Changing the conversation about work and cancer

Neil Walker

It was July 3rd 2018 when I went to Northampton General Hospital for, what I assumed to be a routine MRI scan to get to the bottom of what had been causing me severe back pain for a couple of months. It had got to the point where I had taken more than a week off work for the first time in 30 years of work.  I was a local authority accountant, and in stereotypical fashion, I would spend hours hunched up over a laptop in the least ergonomic positions possible.  There was no doubt this was to blame, I thought.

I knew something was wrong the minute I came out of the MRI machine. The technician had been sent to find a consultant, and within minutes, the consultant had demanded I be taken into A&E without delay, as from an initial view of the scan, it appeared my back might fracture at any minute. I was subjected to further observations, scans and tests overnight, and by the next morning, the news was relayed.  At the ridiculously premature age of 49, I had been diagnosed with Stage 4 – terminal – prostate cancer.

Up until this point, I had never even been to a funeral of anyone under 75.  There was no history of any cancers anywhere in my family tree. I had no risk factors, I had no symptoms prior to the back pains.  It came from nowhere, and blew my life apart.

My first instinct was to jack in work immediately.  There was more to life, as everyone told me.  Why spend what little time I had left, working? To be fair, I didn’t know how little or otherwise time that was, as I refused to ask the question and the doctors wouldn’t tell me unless I did.  

I began treatment the very same day, and within a few days the back pain had disappeared. For the first time in nearly three months, I ironically felt a lot better. I was told I would have a week of radiotherapy straight away and then chemo would begin in about ten weeks, so I prepared to stock up on sick notes and spend the summer feeling sorry for myself on the sofa.  It wasn’t long before I missed work however. Missed talking with colleagues, solving problems, helping people. Even just getting out the house. After about 4 weeks, I had enough. I decided I needed work in some capacity.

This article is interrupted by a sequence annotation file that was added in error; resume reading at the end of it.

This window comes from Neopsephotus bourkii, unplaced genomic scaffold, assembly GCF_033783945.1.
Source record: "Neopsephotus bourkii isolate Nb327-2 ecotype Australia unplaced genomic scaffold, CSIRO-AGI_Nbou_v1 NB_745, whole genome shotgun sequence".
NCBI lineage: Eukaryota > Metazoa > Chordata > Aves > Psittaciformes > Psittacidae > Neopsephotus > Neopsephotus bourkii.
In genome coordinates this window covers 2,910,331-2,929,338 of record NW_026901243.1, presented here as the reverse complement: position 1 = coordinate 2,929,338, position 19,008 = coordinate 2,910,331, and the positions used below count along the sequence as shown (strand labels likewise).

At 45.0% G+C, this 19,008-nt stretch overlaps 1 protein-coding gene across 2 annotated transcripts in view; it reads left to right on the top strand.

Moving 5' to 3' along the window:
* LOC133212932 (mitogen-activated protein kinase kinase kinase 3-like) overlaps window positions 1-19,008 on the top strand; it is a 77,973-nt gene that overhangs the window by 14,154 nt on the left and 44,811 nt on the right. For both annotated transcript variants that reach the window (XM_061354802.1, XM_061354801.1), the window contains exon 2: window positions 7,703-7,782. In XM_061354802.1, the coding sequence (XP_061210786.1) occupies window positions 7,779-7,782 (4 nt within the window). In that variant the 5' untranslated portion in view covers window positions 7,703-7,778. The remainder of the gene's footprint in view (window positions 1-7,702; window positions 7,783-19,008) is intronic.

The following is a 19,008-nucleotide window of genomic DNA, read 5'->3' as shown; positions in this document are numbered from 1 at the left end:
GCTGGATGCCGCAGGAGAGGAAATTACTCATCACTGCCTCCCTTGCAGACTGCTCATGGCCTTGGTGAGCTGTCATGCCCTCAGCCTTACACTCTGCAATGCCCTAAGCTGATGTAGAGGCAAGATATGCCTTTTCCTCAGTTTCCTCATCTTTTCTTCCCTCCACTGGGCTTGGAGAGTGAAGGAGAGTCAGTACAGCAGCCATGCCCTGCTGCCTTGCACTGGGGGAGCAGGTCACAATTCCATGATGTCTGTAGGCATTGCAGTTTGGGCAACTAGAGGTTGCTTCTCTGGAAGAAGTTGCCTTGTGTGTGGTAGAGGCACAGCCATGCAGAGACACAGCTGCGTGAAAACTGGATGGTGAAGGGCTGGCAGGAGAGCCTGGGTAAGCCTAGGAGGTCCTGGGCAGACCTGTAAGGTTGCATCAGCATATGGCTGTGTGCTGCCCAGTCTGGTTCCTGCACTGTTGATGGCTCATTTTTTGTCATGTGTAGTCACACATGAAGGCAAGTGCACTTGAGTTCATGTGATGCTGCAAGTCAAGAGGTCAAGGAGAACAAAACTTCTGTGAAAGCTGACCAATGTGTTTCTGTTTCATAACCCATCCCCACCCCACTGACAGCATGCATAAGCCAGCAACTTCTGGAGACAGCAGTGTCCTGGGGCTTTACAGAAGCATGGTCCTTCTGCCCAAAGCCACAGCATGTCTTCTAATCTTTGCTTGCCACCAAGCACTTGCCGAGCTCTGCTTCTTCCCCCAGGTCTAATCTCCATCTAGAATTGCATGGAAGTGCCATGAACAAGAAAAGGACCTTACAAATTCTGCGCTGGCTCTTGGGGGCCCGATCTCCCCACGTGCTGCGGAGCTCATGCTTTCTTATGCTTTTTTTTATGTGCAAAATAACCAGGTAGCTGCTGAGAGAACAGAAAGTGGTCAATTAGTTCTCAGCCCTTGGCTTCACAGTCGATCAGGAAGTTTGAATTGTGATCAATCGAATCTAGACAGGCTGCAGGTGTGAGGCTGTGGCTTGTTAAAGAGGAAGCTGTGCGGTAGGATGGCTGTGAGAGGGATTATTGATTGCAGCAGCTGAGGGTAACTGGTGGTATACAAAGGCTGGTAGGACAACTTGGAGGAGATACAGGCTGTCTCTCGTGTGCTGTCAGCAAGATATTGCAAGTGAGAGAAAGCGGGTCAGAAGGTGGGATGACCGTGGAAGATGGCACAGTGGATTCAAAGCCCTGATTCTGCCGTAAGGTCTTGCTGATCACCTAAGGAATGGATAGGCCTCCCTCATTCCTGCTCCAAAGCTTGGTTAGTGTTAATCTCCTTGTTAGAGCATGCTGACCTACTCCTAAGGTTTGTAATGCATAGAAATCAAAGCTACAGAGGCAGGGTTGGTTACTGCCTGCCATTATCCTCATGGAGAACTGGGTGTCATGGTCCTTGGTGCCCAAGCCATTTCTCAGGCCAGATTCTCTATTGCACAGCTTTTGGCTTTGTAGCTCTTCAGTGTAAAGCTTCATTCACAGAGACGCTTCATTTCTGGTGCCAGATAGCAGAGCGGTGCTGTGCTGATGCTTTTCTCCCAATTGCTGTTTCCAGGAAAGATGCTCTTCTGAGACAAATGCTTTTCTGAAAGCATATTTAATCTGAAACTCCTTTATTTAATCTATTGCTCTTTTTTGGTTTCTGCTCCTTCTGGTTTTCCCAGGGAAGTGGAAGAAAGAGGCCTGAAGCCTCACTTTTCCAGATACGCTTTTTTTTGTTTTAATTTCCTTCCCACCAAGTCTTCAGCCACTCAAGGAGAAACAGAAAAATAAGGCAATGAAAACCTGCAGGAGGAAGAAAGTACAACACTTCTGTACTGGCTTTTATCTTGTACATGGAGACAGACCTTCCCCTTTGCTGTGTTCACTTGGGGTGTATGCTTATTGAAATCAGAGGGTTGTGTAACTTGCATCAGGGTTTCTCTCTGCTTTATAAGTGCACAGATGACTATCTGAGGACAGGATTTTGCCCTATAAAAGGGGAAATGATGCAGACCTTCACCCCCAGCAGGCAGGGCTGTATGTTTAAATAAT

I called my boss who was very surprised to hear from me, but after talking he was supportive of the idea and suggested I came into the office to talk some more, when I had more idea about the treatment plan that was to be put in place for me.

The four areas that I felt needed to be addressed were:

Letting everyone know

Whilst I felt good about going back, I felt apprehensive about the people side of things, and the potentially awkward first conversations. I had already been very open on social media about what had happened and several of my work colleagues were aware, but I asked my boss to let everyone know and that I had no problems talking about my diagnosis if people wanted to.

Flexibility with Hours

I already knew work would be flexible with my hours. They allowed me to reduce my hours in half when my daughter was born, and I stayed on reduced hours for the last seven years.  This time I didn’t want to permanently reduce my hours, but I did want to take some of the pressure off during chemo.  Following the discussion with my boss and HR, work were very open to this, and doing it without impacting my pay and other terms.

Flexibility with Appointments

As anyone with cancer will tell you, life is full of appointments, some at short notice. Again, I was open as to the potential of these to disrupt my working, but we didn’t feel it would be difficult to work around.

My fitness to work

Thirdly the question was how my treatment and illness would affect my work.  It was early days, and I wasn’t entirely sure how this would go, but I certainly felt ready to be back in the office. To be honest, even after three years, my cancer symptoms have barely surfaced, and the side effects from my two rounds of chemo so far have been mild enough that I could still work throughout. Amazingly perhaps, I haven’t taken a day off work sick since my initial diagnosis.  There have been a few days when I felt a bit meh, but the flexibility work gives me allows me to work from home on those days, rather than commute to the office.

I’m now two and a half years on and back up to working 30 hours a week at least. Indeed at the moment I am in the middle of a major project, and probably working 40 hours most weeks.  Choosing to work as opposed to many other things I could be doing instead is obviously a personal choice, and will be dependent on things like symptoms and side effects, but for me it was essential for keeping me mentally balanced.  

The things I would stress are: